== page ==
Jay Cutler is familiarizing himself with a new offensive coordinator and playbook for the third time in as many years, although new head coach Marc Trestman will be running the show and calling the plays over new new offensive coordinator Aaron Kromer. Writes Eli Kaberon:
When asked about digesting Trestman’s offense in time for the Sept. 8 season opener against the Bengals, Cutler told the media, “It takes time. It’s every day, just trying to get better and trying to learn the offense so that it’s less thinking and more just reacting out there."
“Whenever you want to get into it, it’s a three-year process to learn an offense,” Cutler said. “It just is what it is. It takes time. It’s hard to go out there Year One and blow the doors off. But we’re going to do the best we can with the time allowed and we’ll see where we’re at.”
Familiarity breeds success, and the stats reinforce Cutler’s three-year claim. Of the top 10 scoring offenses in the NFL during the 2012 regular season, seven were helmed by quarterbacks who played in the same system for at least three consecutive years. Though some of those teams changed coordinators during that time, the basic principles and schemes remained the same each season.
At least Cutler should have the long-missing experience of a somewhat functional offensive line, as well as the familiarity of his favorite target in Brandon Marshall. Cutler and Kaberon are right, though, in that fully implementing a new offense does often takes three years.
That makes it even more impressive to recall what Denver’s level of skill and their offensive rankings were in 2012 - and how much they had to overcome to achieve that. It’s exceptional for a team that was working with their third quarterback and third offense in only two years could still put together an 11-game winning streak. That their quarterback was Peyton Manning explains a lot about the level of their success, but it’s still a struggle to implement a new system. It’s very exciting to recognize that with the exception of a single game, they were, as expected, substantially better late in the season than they were early on.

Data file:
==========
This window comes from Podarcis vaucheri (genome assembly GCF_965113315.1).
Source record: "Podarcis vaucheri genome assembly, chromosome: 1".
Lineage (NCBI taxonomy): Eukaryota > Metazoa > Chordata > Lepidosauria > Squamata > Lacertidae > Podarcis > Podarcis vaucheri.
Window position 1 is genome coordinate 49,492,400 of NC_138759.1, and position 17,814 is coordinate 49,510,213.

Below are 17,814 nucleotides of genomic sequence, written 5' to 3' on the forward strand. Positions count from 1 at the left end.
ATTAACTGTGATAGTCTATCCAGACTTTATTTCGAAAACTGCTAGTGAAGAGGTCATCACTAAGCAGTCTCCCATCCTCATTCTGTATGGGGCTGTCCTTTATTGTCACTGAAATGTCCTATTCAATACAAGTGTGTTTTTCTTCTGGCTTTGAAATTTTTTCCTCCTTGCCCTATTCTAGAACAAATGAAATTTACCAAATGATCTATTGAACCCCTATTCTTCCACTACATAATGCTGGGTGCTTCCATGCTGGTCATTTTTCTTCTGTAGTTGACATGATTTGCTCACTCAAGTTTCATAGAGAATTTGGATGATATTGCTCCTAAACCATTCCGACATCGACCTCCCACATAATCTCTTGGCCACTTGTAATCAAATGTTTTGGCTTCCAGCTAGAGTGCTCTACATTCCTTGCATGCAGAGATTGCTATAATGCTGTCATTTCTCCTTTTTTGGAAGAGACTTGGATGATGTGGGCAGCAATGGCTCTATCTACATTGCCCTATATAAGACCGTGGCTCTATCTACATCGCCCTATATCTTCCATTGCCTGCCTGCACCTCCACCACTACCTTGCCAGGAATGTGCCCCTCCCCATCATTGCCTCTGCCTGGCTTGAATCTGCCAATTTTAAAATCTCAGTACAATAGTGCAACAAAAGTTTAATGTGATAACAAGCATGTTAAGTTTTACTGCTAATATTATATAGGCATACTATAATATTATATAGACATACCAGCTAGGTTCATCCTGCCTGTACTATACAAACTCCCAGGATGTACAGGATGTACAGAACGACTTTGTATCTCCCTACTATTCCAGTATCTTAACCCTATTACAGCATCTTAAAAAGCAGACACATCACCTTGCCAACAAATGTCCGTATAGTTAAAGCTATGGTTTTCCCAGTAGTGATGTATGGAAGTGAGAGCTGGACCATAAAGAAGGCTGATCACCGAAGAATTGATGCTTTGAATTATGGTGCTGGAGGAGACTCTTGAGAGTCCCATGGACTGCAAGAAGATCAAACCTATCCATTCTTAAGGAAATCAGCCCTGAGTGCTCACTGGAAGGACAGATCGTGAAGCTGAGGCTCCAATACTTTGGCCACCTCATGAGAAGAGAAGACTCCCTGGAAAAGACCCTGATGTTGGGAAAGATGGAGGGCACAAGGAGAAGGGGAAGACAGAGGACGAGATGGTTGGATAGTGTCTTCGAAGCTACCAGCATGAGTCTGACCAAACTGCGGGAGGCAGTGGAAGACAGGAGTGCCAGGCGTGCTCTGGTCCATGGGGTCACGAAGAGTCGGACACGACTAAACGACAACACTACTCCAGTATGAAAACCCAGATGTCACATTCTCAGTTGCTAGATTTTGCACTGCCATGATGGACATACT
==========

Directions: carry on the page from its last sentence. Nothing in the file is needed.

What does that say about their likelihood of success in 2013? Tons. New OC Adam Gase maintains most of the continuity from Mike McCoy’s offense, having served as quarterbacks coach under him. Gase, John Fox, and Manning seem to get along well, and appear to be on the same page.
To top it off, Denver is having the rare experience of a returning defensive coordinator: second-year DC Jack Del Rio. JDR’s work last season was creative, aggressive, and very effective. It’s the second time that he and Fox have gotten together and taken a defense from near the bottom to near the top in multiple categories (2002, Carolina Panthers). Del Rio got some new options in the front and back of his defense, potentially upgrading what was already a powerful and effective defense. That makes the upcoming season even more exciting.
Training camp, anyone?